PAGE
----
By now, almost everyone is aware of the serious financial condition facing the United States Postal Service. A loss of close to $9 billion for fiscal year 2011 has been projected, and Congress has been asked to lessen the burden this loss will bring.
Declining mail volume is a contributing factor to this problem, but it is not the real cause. In 2006, the Bush administration passed the Postal Accountability and Enhancement Act that mandated the USPS pre-fund future retiree health care premiums for 75 years. To accomplish this goal, the law requires $5.5 billion a year for 10 years to be paid to cover the premiums. No other government agency or private company has to make this kind of payment. Starting out each year more than $5 billion in debt is not the way to survive as a service to the American public. In fact, if not for this payment, the postal service would have shown a small surplus for the past four years and would not need Congress to craft some sort of resolution.
Two independent audits performed by the USPS Office of the Inspector General and the Postal Regulatory Commission have shown that the postal service has overfunded its civil service retirement fund by $50 billion and its federal employee retirement system by $6 billion. Simply correcting this problem and returning the overpayments to the USPS would not only solve the financial problems, but would put the postal service on sound financial footing for years to come,
Another simple solution would be to end the pre-funding mandated by the PAEA. That would provide the relief needed for the immediate future. Allowing the postal service to expand the goods and services it offers is another way to increase revenue and provide financial security.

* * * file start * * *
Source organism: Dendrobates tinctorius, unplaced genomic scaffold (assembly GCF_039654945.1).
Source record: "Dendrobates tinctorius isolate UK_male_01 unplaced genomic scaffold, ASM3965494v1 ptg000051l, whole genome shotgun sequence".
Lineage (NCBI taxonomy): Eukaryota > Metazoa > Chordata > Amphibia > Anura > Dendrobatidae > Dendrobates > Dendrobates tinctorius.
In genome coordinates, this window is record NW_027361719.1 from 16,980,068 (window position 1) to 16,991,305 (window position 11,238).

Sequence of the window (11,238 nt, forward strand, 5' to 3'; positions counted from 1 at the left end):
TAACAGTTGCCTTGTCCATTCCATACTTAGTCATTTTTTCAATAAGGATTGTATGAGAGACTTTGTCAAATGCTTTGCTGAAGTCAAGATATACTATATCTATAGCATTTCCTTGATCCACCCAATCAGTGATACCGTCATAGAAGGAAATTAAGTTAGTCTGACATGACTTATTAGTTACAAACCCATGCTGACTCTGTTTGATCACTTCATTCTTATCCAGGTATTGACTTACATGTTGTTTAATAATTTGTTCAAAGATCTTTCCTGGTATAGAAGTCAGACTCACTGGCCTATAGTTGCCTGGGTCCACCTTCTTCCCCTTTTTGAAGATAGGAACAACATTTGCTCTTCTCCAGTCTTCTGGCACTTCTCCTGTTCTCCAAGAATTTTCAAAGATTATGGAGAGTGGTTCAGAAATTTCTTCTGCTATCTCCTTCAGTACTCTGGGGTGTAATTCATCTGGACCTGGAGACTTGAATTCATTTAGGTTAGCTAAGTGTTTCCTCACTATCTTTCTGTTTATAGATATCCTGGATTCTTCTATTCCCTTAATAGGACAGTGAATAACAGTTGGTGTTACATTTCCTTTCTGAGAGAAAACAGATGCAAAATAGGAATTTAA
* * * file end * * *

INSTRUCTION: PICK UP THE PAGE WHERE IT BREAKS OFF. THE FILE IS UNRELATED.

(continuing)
Since the days of Benjamin Franklin, the USPS has provided universal service for uniform rates. This means that all Americans have the same access and are charged the same price to mail items anywhere in our country. Every year, the postal service is the highest-rated government agency, with an approval rating near 85 percent. It is a most vital part of the infrastructure of the United States. Why would anyone want to damage something so valuable?
The postal service receives not tax dollars. It exists solely on revenue raised by sales of stamps and services. It continues to raise productivity - in fact, it is one of the most productive of all government services. In contract negotiations last year, the American Postal Workers Union and postal management came to terms on a four-and-a-half-year collective bargaining agreement that will provide the USPS with more than $3 billion in savings.
It created a new classification of employee that will actually create jobs, something that this stalled economy desperately needs.
Congress is now considering several pieces of legislation that would have an effect on the financial condition of the USPS. HR 1351 has been co-sponsored by more than 200 legislators of both parties, and it would provide the needed adjustments so that financial stability would be secured.
The USPS is a government service that works, and it must be protected so that it can continue to provide daily mail processing and delivery of items important to all Americans.
All citizens need to let their elected officials know that the postal service must be protected.
You can help by writing, calling or e-mailing you representative and demanding they support keeping the USPS a government service for everyone.
(Grant is president of the Ohio Postal Workers Union, AFL-CIO, and is based in Canton.)